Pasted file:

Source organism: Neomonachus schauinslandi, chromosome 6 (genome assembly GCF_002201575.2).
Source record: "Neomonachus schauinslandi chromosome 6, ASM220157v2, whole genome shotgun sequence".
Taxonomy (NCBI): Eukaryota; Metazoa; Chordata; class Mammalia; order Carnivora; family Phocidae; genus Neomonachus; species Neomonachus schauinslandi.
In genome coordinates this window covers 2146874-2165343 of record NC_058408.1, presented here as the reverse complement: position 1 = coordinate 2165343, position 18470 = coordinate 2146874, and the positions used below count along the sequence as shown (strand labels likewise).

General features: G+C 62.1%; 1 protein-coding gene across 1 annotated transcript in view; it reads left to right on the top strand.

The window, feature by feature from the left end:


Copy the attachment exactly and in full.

Source organism: Neomonachus schauinslandi, chromosome 6 (genome assembly GCF_002201575.2).
Source record: "Neomonachus schauinslandi chromosome 6, ASM220157v2, whole genome shotgun sequence".
Taxonomy (NCBI): Eukaryota; Metazoa; Chordata; class Mammalia; order Carnivora; family Phocidae; genus Neomonachus; species Neomonachus schauinslandi.
In genome coordinates this window covers 2146874-2165343 of record NC_058408.1, presented here as the reverse complement: position 1 = coordinate 2165343, position 18470 = coordinate 2146874, and the positions used below count along the sequence as shown (strand labels likewise).

General features: G+C 62.1%; 1 protein-coding gene across 1 annotated transcript in view; it reads left to right on the top strand.

The window, feature by feature from the left end: